A sampling of U.S. emergency department records confirms that sticking anything smaller than your elbow in your ear is a good way to puncture an eardrum. About 66% of patients treated for traumatic tympanic membrane perforations had hurt themselves by sticking “instruments,” in their ears, and nearly half of these cases involved cotton-tipped swabs. This published in JAMA Otolaryngology Head & Neck Surgery.

The current study focused on the traumatic causes of eardrum perforations. Many patients do not realize they can often injure the ear canal, push earwax further in (impaction), or even burst their eardrum. Dr. Eric Carnoil said, “In our experience, cotton tip applicators (Q-tips and similar products) are frequently the instrument that patients will use to clean their ears. The researchers looked at five years of records from 100 nationally representative emergency departments in the U.S. and found over 900 visits for ear-related injuries.

These represent almost 5,000 emergency department visits for tympanic membrane perforations nationally during the same period, the researchers write. About 60% of patients were male, and most were 18 years old or younger. “Ear canal instrumentation” was the cause of injury in 61% of cases, and 45% of these specifically involved cotton-tipped applicators, the study found. For children from infants to 5 years old, foreign instruments were the cause of 86% of injuries and for 6-to-12-year olds, it was 66%.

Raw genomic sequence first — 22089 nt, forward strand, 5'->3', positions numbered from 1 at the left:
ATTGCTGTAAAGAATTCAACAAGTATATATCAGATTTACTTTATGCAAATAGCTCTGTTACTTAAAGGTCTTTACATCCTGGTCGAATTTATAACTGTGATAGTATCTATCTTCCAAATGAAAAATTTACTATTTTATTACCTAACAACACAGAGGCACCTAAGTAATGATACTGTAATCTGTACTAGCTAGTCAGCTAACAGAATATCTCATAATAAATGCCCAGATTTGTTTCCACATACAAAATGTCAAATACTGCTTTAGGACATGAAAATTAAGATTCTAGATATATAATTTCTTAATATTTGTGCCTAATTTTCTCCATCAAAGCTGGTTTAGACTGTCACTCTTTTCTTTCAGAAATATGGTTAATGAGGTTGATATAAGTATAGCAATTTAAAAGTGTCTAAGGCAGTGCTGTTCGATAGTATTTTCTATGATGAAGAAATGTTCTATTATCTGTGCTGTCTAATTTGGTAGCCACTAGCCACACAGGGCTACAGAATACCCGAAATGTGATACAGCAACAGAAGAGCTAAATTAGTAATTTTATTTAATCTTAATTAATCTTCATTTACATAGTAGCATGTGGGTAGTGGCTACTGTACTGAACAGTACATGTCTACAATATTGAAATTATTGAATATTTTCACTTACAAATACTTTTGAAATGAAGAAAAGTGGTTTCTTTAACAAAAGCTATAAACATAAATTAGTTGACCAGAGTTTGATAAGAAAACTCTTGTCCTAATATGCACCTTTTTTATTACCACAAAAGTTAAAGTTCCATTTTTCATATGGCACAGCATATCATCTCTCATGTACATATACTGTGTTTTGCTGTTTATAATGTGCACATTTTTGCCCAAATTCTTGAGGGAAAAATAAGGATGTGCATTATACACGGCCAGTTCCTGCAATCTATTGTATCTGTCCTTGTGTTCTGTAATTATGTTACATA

Among adults 37 to 54 years old, sticking foreign objects in the ears caused 53% of perforations and among those 55 or older, it was 67%. Carnoil said, “If you’ve taken away nothing else from this interview and the article, it is please, do not use Q-tips to clean your ears.” “Earwax is made in the outer 1/3 of the ear canal, and it is water-soluble. Therefore, after a shower, most people can get away with just using a washcloth to wipe the wax away from the ear.”

The ears have a self-cleaning mechanism, said Djalilian. “This means that the dead skin of the ear canal along with the earwax gradually move outward and come out of the ear on their own.” Therefore, using a Q-tip (or anything else) is almost never necessary and nearly always will just push in the wax deeper into the canal rather than remove wax.

Djalilian said, “A little bit of wax will stick to the Q-tip and make the user feel great about themselves that they accomplish something, but chances are approximately 5-10 times more wax was pushed in."Using Q-tips (or other things) in the ear canal is also the leading cause of ear canal infections as it scratches the ear canal skin and allows bacteria to enter the skin causing otitis externa, he noted.